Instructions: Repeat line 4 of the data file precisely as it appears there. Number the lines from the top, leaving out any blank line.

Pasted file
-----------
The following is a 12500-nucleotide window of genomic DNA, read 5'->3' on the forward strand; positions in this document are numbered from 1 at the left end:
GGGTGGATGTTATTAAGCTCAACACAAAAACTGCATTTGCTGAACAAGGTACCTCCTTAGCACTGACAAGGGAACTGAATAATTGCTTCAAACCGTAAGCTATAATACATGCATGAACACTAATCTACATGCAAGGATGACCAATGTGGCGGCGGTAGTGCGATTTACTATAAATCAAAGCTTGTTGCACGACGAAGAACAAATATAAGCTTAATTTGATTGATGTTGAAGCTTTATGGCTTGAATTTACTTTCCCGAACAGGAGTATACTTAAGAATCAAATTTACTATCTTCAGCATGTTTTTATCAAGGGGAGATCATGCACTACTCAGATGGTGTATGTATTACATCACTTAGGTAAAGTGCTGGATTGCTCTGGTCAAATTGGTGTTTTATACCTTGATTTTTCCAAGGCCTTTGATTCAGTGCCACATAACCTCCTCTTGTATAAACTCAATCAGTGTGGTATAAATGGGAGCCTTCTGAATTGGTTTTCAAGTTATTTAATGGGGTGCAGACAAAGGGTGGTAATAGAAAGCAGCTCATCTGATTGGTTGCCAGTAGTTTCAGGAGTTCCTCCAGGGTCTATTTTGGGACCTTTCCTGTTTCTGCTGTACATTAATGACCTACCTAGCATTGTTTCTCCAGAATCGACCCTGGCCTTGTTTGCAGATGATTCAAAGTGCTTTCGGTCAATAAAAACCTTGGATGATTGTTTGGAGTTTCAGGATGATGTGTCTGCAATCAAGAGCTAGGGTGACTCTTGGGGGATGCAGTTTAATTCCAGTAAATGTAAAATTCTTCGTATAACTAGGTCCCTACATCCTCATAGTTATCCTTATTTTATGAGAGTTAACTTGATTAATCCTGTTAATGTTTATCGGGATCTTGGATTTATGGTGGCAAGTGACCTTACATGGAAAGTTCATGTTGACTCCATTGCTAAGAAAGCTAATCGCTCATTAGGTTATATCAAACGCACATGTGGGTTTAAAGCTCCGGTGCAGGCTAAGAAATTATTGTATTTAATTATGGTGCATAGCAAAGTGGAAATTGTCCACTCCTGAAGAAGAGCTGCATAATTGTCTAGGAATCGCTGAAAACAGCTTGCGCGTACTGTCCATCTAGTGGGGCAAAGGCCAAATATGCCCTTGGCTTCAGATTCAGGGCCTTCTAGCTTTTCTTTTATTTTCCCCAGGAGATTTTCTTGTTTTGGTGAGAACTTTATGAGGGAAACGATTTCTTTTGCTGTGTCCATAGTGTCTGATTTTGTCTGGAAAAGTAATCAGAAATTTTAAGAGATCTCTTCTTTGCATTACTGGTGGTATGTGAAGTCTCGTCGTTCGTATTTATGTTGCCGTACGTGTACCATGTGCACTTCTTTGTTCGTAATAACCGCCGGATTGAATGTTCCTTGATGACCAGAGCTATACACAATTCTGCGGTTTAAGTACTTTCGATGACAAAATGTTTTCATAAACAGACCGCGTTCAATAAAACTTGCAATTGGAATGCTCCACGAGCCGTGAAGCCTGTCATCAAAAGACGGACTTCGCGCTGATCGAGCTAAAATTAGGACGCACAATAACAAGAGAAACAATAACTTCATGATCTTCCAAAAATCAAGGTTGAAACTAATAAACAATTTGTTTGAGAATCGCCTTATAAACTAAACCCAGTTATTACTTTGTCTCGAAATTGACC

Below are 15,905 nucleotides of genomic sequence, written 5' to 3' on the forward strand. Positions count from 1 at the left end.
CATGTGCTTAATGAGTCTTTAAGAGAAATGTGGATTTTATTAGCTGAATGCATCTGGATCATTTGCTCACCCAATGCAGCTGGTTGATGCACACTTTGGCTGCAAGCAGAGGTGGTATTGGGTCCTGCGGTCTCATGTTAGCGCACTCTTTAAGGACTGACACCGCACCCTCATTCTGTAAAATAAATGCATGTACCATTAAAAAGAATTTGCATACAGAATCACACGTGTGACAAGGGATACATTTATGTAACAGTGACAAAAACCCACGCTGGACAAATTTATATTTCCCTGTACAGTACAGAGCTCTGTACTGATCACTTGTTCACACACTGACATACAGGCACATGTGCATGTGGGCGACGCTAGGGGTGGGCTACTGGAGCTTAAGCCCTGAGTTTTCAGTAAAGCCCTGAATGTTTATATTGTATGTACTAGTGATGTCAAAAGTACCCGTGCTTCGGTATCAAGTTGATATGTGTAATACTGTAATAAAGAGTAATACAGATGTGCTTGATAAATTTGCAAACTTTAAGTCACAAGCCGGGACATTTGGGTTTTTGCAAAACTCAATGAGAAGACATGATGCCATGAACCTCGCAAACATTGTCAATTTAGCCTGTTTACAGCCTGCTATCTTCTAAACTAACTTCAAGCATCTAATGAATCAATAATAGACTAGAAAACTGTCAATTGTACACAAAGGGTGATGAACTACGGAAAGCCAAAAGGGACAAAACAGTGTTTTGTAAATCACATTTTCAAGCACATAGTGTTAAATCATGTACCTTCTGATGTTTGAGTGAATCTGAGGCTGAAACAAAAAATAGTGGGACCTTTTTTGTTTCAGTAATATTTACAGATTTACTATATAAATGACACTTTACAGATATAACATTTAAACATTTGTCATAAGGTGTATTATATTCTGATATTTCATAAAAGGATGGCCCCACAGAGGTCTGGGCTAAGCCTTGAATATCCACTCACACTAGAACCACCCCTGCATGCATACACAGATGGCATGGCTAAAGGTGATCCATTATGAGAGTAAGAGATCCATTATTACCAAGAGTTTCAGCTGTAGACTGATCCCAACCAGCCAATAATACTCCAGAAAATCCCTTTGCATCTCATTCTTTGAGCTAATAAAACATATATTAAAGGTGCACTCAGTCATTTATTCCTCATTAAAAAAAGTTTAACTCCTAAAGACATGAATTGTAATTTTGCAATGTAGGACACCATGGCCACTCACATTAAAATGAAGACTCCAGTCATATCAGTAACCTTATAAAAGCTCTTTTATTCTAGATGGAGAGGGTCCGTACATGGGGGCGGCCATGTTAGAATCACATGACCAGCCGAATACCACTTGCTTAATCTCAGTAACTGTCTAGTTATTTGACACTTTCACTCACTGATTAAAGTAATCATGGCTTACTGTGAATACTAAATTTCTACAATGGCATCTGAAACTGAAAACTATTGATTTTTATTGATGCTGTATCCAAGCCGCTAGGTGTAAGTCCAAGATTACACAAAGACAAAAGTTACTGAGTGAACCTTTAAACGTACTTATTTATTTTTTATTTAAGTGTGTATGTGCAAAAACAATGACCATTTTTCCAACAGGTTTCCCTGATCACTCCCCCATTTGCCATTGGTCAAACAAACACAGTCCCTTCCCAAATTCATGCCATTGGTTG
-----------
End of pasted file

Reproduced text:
CATGTGCTTAATGAGTCTTTAAGAGAAATGTGGATTTTATTAGCTGAATGCATCTGGATCATTTGCTCACCCAATGCAGCTGGTTGATGCACACTTTGGCTGCAAGCAGAGGTGGTATTGGGTCCTGCGGTCTCATGTTAGCGCACTCTTTAAGGACTGACACCGCACCCTCATTCTGTAAAATAAATGCATGTACCATTAAAAAGAATTTGCATACAGAATCACACGTGTGACAAGGGATACATTTATGTAACAGTGACAAAAACCCACGCTGGACAAATTTATATTTCCCTGTACAGTACAGAGCTCTGTACTGATCACTTGTTCACACACTGACATACAGGCACATGTGCATGTGGGCGACGCTAGGGGTGGGCTACTGGAGCTTAAGCCCTGAGTTTTCAGTAAAGCCCTGAATGTTTATATTGTATGTACTAGTGATGTCAAAAGTACCCGTGCTTCGGTATCAAGTTGATATGTGTAATACTGTAATAAAGAGTAATACAGATGTGCTTGATAAATTTGCAAACTTTAAGTCACAAGCCGGGACATTTGGGTTTTTGCAAAACTCAATGAGAAGACATGATGCCATGAACCTCGCAAACATTGTCAATTTAGCCTGTTTACAGCCTGCTATCTTCTAAACTAACTTCAAGCATCTAATGAATCAATAATAGACTAGAAAACTGTCAATTGTACACAAAGGGTGATGAACTACGGAAAGCCAAAAGGGACAAAACAGTGTTTTGTAAATCACATTTTCAAGCACATAGTGTTAAATCATGTACCTTCTGATGTTTGAGTGAATCTGAGGCTGAAACAAAAAATAGTGGGACCTTTTTTGTTTCAGTAATATTTACAGATTTACTATATAAATGACACTTTACAGATATAACATTTAAACATTTGTCATAAGGTGTATTATATTCTGATATTTCATAAAAGGATGGCCCCACAGAGGTCTGGGCTAAGCCTTGAATATCCACTCACACTAGAACCACCCCTGCATGCATACACAGATGGCATGGCTAAAGGTGATCCATTATGAGAGTAAGAGATCCATTATTACCAAGAGTTTCAGCTGTAGACTGATCCCAACCAGCCAATAATACTCCAGAAAATCCCTTTGCATCTCATTCTTTGAGCTAATAAAACATATATTAAAGGTGCACTCAGTCATTTATTCCTCATTAAAAAAAGTTTAACTCCTAAAGACATGAATTGTAATTTTGCAATGTAGGACACCATGGCCACTCACATTAAAATGAAGACTCCAGTCATATCAGTAACCTTATAAAAGCTCTTTTATTCTAGATGGAGAGGGTCCGTACATGGGGGCGGCCATGTTAGAATCACATGACCAGCCGAATACCACTTGCTTAATCTCAGTAACTGTCTAGTTATTTGACACTTTCACTCACTGATTAAAGTAATCATGGCTTACTGTGAATACTAAATTTCTACAATGGCATCTGAAACTGAAAACTATTGATTTTTATTGATGCTGTATCCAAGCCGCTAGGTGTAAGTCCAAGATTACACAAAGACAAAAGTTACTGAGTGAACCTTTAAACGTACTTATTTATTTTTTATTTAAGTGTGTATGTGCAAAAACAATGACCATTTTTCCAACAGGTTTCCCTGATCACTCCCCCATTTGCCATTGGTCAAACAAACACAGTCCCTTCCCAAATTCATGCCATTGGTTG